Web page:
February 2010 - Drexel G. Woodson was one of five invited speakers at “Risk, Suffering, and Response: The Earthquake Crisis in Haiti 2010,” a panel organized by George Washington University’s Elliott School of International Affairs on 25 January 2010 in Washington, DC. Woodson’s remarks “Shaky Ground(s): Will the Earthquake Prompt Haitians and Foreigners to Negotiate a Pact for Sustainable Reconstruction” sparked questions and lively debate among some 75 capital-area faculty, students, and journalists.
From the GWUMC website, Dr. Woodson is quoted as saying “Having uttered [this phrase], one need not examine the causes and context of poverty in Haiti. One can also easily—but falsely—assume that poverty somehow explains corruption, illness, incompetence, ignorance, miseducation, violence and much else.”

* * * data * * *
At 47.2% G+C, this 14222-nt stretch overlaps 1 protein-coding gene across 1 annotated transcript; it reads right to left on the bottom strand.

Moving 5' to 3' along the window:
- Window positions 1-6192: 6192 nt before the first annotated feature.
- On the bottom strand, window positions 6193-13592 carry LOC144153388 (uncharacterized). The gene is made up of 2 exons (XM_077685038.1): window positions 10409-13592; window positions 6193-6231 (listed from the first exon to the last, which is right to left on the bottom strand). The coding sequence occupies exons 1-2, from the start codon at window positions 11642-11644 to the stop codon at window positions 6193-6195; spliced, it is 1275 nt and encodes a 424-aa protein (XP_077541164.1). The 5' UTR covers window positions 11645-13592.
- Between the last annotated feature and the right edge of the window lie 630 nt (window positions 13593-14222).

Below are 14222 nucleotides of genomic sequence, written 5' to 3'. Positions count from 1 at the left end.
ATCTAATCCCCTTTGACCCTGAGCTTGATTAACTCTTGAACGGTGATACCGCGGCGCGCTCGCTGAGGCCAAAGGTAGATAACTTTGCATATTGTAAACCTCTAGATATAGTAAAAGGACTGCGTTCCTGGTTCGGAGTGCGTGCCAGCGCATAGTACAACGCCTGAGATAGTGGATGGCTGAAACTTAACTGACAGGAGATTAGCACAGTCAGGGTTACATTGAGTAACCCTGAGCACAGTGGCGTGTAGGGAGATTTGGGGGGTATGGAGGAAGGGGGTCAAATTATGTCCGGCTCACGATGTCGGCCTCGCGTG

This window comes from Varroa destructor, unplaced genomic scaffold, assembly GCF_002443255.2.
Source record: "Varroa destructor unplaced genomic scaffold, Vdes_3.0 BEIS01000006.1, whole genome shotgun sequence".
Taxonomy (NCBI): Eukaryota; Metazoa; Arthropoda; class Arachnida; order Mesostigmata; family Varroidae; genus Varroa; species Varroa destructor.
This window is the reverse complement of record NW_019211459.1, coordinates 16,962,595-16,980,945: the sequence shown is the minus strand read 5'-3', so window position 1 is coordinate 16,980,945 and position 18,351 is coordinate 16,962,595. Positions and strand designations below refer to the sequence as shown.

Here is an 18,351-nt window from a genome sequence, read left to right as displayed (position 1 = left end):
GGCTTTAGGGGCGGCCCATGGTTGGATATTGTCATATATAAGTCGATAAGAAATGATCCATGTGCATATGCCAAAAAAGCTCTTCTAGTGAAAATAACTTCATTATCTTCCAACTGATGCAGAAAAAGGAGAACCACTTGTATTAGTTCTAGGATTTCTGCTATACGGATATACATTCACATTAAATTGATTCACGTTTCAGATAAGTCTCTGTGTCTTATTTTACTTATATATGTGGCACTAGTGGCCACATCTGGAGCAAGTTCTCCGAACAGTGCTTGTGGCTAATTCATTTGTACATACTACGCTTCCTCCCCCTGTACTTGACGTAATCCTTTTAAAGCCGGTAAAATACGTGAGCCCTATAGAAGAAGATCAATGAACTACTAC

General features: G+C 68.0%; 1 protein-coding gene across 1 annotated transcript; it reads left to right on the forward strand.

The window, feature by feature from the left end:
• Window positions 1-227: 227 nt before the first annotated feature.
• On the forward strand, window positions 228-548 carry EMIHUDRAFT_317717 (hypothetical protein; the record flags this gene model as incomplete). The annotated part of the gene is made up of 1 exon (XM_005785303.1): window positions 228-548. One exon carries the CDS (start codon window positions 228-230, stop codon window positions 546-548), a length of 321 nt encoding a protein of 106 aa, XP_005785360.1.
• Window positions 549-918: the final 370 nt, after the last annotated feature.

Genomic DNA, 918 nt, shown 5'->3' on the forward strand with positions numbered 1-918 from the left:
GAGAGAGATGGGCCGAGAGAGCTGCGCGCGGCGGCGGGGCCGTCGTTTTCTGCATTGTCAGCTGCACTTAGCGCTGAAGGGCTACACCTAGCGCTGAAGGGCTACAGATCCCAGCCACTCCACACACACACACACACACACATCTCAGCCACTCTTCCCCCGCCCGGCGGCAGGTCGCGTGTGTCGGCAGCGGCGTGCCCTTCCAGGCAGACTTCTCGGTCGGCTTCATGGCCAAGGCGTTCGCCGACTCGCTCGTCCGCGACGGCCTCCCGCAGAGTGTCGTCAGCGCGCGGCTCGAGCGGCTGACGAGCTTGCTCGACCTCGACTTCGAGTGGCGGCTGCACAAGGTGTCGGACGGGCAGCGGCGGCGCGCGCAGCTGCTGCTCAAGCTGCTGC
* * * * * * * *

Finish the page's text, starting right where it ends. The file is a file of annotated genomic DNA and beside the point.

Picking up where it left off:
The four other panelists—whose expertise varied and whose relationships to Haiti ranged widely—agreed. The recent earthquake, they asserted, has engendered a denigrating caricature of the Haitian population, which, in reality, is “compassionate, resilient and genius,” according to panelist Kyrah Malika Daniels, junior curator, National Museum of American History. And, in order to respond appropriately to the current crisis, a careful evaluation of the nation’s history and culture is vital.
You can read the entire review here.